From Polynesian Themes to Mega Resorts

The Mirage, developed by former casino mogul Steve Wynn, opened its doors in 1989 with a Polynesian theme, becoming the Strip’s first megaresort. This milestone spurred a building boom on the famous boulevard throughout the 1990s. The Mirage’s volcano fountain was among the first of the Las Vegas Strip’s sidewalk attractions, setting a trend that would later include the Venetian’s canals and the Bellagio’s dancing fountains.

For years, tourists flocked to the Mirage to witness Siegfried and Roy taming white tigers or to enjoy a Cirque du Soleil performance set to Beatles music. The final performance of the Beatles-themed show, which brought Paul McCartney and Ringo Starr back together for public appearances during its 18-year run, will also be in July.

Employee Transition and Future Plans

Hard Rock International announced that more than 3,000 employees will be laid off, with an expected $80 million in severance payouts. The Culinary Workers Union, representing about 1,700 Mirage employees since its opening, stated that last year’s contract ensures laid-off workers will receive $2,000 for each year of service. Additionally, the contract offers these workers the option to be called back to work and retain their seniority when the hotel reopens.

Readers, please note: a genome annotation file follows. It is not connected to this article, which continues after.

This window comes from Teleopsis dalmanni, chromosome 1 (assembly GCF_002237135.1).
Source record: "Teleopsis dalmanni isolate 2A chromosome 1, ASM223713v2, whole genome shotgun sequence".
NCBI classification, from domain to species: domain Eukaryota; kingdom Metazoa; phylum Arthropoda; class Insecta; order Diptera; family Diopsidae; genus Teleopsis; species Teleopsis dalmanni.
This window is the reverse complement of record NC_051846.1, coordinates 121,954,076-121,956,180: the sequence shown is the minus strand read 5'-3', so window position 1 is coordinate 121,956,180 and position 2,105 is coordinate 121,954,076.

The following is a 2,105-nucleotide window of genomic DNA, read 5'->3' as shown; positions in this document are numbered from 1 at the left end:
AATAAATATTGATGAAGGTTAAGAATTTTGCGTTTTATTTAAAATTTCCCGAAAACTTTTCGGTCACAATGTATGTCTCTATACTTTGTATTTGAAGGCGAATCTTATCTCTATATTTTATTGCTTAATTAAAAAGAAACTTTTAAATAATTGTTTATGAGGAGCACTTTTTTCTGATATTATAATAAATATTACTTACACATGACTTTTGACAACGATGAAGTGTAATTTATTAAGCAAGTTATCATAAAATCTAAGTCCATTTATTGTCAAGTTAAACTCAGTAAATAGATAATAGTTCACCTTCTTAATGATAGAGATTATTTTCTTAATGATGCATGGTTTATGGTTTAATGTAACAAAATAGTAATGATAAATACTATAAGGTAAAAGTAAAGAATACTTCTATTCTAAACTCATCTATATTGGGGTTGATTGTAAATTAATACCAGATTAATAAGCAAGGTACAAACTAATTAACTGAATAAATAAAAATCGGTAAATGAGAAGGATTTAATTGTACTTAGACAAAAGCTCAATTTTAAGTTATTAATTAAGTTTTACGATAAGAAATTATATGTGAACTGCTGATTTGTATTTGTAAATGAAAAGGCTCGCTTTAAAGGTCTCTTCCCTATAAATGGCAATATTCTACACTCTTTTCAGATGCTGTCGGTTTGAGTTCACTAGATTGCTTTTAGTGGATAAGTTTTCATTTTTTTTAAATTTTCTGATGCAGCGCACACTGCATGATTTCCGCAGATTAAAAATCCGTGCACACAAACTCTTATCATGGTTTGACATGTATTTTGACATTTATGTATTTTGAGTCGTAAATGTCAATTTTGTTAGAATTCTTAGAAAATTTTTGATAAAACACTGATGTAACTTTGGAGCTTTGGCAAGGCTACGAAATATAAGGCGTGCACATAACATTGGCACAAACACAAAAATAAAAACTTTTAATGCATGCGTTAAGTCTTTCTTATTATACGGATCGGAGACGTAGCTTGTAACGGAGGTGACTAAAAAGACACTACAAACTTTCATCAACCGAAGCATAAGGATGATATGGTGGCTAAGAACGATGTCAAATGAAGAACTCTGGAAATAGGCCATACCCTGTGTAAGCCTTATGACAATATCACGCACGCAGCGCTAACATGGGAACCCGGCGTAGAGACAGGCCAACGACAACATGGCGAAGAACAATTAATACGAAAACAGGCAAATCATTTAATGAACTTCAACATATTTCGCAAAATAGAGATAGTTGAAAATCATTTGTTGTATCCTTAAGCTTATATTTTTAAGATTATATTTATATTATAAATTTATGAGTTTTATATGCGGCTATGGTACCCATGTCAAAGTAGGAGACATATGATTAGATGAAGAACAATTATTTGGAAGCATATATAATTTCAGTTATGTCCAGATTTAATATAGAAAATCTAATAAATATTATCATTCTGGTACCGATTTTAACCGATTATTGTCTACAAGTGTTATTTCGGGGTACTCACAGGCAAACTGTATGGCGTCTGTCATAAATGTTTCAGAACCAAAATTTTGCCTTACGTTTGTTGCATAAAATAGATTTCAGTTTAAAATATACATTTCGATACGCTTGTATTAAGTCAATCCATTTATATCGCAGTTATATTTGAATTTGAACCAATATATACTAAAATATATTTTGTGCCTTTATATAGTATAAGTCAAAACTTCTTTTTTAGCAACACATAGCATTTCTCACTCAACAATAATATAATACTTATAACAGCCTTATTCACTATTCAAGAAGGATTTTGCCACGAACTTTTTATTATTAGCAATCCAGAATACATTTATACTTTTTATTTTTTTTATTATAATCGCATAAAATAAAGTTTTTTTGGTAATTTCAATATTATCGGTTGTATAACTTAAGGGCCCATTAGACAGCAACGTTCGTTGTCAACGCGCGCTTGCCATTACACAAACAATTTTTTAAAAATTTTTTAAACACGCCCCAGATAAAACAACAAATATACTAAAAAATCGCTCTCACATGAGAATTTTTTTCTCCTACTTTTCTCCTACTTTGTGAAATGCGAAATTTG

“Culinary Union will continue to ensure workers are protected and centered in the property’s future,” the union stated.

The Mirage made history in 2022 as the first Strip property to be run by a Native American tribe. Hard Rock International, owned by the Seminole Tribe of Florida, purchased the Mirage from MGM Resorts in a cash deal worth nearly $1.1 billion. At the time, Hard Rock assured that the property would remain operational under the Mirage brand while renovation plans were finalized.

The Mirage is currently accepting no bookings beyond July 14, with all reservations past that date to be canceled and refunded.